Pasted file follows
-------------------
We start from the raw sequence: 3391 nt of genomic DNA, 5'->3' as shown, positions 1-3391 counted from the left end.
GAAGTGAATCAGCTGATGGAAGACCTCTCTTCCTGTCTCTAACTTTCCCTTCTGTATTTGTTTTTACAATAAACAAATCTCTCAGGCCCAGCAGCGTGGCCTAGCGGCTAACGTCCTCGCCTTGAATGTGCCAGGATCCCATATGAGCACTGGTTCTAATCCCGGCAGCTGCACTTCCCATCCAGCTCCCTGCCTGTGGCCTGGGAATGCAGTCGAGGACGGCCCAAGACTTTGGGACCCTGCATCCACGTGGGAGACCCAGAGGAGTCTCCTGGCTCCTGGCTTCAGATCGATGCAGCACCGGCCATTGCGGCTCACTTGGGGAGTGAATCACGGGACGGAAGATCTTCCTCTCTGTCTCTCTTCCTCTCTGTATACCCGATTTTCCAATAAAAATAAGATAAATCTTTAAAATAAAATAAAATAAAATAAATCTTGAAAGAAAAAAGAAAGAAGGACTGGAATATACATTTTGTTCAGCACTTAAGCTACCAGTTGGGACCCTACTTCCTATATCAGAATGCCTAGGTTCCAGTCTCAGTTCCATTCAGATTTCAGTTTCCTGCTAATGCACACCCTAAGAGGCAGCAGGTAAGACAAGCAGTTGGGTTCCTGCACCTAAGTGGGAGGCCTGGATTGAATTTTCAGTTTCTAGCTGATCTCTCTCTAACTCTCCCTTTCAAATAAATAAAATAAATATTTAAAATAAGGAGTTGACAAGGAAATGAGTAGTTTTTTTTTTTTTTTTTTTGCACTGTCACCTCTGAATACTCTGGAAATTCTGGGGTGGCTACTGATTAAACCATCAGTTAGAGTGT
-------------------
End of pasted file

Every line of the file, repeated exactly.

We start from the raw sequence: 3391 nt of genomic DNA, 5'->3' as shown, positions 1-3391 counted from the left end.
GAAGTGAATCAGCTGATGGAAGACCTCTCTTCCTGTCTCTAACTTTCCCTTCTGTATTTGTTTTTACAATAAACAAATCTCTCAGGCCCAGCAGCGTGGCCTAGCGGCTAACGTCCTCGCCTTGAATGTGCCAGGATCCCATATGAGCACTGGTTCTAATCCCGGCAGCTGCACTTCCCATCCAGCTCCCTGCCTGTGGCCTGGGAATGCAGTCGAGGACGGCCCAAGACTTTGGGACCCTGCATCCACGTGGGAGACCCAGAGGAGTCTCCTGGCTCCTGGCTTCAGATCGATGCAGCACCGGCCATTGCGGCTCACTTGGGGAGTGAATCACGGGACGGAAGATCTTCCTCTCTGTCTCTCTTCCTCTCTGTATACCCGATTTTCCAATAAAAATAAGATAAATCTTTAAAATAAAATAAAATAAAATAAATCTTGAAAGAAAAAAGAAAGAAGGACTGGAATATACATTTTGTTCAGCACTTAAGCTACCAGTTGGGACCCTACTTCCTATATCAGAATGCCTAGGTTCCAGTCTCAGTTCCATTCAGATTTCAGTTTCCTGCTAATGCACACCCTAAGAGGCAGCAGGTAAGACAAGCAGTTGGGTTCCTGCACCTAAGTGGGAGGCCTGGATTGAATTTTCAGTTTCTAGCTGATCTCTCTCTAACTCTCCCTTTCAAATAAATAAAATAAATATTTAAAATAAGGAGTTGACAAGGAAATGAGTAGTTTTTTTTTTTTTTTTTTTGCACTGTCACCTCTGAATACTCTGGAAATTCTGGGGTGGCTACTGATTAAACCATCAGTTAGAGTGT